There is something about that term that really hits home with me. I came across it some time ago but one of my fellow SWAN UK parents shared an article on it again not so long ago. It’s been sitting in my thoughts for a while and then bam it hit me like a sledge hammer yesterday.
I was having an exciting and very purposeful coaching session in the morning and came away feeling fantastic and ready to crack on with more work towards my goal. As I was walking through town to the bank there was an elderly gentleman who’s mobility scooter had failed and he was stranded. Everybody just walked past even though he almost rolled into the road. Anyway, it turned out fine, with the help of two lovely men from a nearby shop we moved him to safety and security were going to help him get home. Positive outcome.
Chronic Sorrow, your wondering where is the sorrow in this story? Well, on my way back to the car, I passed a small group of people in a bit of a commotion and I realised the group comprised of young adults with special needs and their carers. One of the girls was very distressed and everyone was looking confused and worried and passers by were staring.
There it was, smack right in the face, is this the future for my son?
A massive part of my vision for this this community we are building here is not just empowering us as parents and sharing ways of coping and being powerful but to have possibilities in place for our children to have a purpose in life. I’m not saying that the group of young adults I saw had no purpose in their lives but I hope for my son to have employment, friends, respect and a reason for getting up in the morning. To live happily in the community as my other children will. I see our children as children at school and in similar settings, mine is still young, but I don’t see them as adults out in the community very often and this creates a sadness and a worry for me.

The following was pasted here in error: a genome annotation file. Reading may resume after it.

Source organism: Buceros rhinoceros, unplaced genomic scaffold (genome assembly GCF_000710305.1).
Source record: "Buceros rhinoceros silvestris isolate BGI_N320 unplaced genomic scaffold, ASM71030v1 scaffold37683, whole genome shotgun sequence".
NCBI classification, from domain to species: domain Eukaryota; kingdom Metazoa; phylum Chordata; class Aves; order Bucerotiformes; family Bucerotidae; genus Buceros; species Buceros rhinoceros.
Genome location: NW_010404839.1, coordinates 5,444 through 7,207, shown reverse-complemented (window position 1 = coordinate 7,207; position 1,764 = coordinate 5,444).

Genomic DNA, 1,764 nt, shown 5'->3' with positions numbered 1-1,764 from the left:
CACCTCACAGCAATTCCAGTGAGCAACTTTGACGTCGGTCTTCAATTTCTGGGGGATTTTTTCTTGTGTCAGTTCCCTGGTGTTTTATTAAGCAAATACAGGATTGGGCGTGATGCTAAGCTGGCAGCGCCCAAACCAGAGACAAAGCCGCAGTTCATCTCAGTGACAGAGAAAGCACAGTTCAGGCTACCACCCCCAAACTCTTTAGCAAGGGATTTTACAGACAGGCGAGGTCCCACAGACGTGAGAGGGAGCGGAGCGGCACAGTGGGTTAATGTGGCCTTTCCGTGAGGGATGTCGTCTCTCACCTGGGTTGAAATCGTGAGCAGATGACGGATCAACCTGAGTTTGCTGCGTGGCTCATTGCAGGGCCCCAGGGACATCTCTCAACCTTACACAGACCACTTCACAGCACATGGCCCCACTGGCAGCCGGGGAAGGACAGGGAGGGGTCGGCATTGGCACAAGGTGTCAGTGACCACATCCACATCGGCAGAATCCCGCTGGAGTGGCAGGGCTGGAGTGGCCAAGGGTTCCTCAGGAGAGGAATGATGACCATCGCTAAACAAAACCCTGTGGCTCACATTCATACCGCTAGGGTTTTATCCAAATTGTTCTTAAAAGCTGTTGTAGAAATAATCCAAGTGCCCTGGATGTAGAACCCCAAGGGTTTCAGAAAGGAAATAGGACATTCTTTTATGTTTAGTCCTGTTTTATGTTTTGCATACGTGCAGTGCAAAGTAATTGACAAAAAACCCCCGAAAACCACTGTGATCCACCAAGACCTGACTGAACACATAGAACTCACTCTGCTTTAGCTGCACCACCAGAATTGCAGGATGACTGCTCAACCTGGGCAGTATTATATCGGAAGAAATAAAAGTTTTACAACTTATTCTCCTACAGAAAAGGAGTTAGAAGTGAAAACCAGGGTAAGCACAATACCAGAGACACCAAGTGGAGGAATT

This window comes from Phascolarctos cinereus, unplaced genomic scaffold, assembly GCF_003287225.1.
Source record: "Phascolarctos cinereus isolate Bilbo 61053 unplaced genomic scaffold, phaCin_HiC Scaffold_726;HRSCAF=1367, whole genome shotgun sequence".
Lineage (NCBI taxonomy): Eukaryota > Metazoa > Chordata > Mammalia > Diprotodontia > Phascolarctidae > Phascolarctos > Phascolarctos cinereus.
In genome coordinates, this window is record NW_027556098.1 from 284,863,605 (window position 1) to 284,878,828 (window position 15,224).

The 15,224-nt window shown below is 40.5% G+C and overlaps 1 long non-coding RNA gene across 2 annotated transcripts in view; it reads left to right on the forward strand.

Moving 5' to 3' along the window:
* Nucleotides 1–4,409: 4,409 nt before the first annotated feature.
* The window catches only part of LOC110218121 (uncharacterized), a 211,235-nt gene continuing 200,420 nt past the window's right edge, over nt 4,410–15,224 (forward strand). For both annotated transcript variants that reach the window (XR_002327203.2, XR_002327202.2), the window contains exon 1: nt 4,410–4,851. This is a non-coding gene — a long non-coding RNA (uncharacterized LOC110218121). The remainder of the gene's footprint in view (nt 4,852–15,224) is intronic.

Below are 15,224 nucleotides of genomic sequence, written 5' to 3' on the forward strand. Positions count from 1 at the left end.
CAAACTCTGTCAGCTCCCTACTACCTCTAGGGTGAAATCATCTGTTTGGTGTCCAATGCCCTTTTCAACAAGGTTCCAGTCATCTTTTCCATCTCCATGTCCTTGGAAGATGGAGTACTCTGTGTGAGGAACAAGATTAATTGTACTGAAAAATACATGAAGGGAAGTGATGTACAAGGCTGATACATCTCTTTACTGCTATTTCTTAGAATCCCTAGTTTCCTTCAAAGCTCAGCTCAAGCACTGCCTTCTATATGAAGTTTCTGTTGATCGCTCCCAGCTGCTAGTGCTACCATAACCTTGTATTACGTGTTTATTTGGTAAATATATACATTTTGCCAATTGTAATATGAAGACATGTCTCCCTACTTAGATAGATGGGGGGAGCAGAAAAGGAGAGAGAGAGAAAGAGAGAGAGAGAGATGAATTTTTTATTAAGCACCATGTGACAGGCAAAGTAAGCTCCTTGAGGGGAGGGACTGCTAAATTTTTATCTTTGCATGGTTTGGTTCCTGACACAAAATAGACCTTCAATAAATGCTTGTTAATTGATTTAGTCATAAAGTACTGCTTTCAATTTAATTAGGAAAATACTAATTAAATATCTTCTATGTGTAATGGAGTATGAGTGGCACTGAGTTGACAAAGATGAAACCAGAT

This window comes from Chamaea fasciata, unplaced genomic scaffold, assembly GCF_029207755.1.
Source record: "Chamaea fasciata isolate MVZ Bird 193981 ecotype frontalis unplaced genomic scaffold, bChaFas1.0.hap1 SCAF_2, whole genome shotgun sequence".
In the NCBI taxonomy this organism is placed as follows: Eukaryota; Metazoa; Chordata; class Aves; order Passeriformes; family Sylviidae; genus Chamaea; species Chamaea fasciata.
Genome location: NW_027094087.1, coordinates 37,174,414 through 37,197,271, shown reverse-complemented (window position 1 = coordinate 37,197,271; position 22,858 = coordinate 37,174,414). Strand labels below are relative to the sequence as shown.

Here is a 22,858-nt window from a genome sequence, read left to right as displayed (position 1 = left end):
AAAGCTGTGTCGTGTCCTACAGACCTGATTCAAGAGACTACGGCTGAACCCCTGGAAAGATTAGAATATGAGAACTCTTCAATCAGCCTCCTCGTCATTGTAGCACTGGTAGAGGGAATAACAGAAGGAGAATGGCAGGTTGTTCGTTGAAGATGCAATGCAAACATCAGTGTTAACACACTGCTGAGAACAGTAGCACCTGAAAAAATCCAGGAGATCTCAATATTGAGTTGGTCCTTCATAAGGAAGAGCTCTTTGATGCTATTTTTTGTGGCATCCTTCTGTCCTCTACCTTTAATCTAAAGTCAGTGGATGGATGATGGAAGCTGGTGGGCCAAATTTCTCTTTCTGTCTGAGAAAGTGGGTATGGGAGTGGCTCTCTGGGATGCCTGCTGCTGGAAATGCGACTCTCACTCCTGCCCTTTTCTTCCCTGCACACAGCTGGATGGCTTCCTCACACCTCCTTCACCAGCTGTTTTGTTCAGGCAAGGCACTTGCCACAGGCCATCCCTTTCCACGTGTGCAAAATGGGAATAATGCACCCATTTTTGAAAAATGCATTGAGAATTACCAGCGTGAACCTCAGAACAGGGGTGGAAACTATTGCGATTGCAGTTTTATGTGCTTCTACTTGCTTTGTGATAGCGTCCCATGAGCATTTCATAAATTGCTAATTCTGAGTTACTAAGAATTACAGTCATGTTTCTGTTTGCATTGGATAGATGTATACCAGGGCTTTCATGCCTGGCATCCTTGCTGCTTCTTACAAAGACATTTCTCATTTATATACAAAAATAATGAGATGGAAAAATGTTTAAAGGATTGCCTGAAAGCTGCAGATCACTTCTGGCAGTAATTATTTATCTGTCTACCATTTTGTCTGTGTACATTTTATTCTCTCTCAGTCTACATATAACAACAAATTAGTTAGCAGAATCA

Having a child with special needs and disabilities is amazing and rewarding but can often come with that Chronic Sorrow that really makes your heart break because you love them so much. Wishing life could be easier for them and for us as parents and their siblings. You put on the brave face and the warrior parent is active so family and friends and even you don’t always recognise it. Over time, acceptance falls and all of your love and determination kick in but it doesn’t take away that Chronic Sorrow.
That feeling may never go but there is a lot we can do to support each other, educate the world and put actions in place to help provide our children and adults with their own individual purpose.
As Tony Robbins would say, it about taking ‘massive action’ towards the goal. Now that I’ve picked myself up again that’s what I’m doing, taking ‘massive action’.
Susan Ellison Busch talks about Chronic Sorrow in her book, Yearning for Normal.
Photograph courtesy of Ali Ineson xx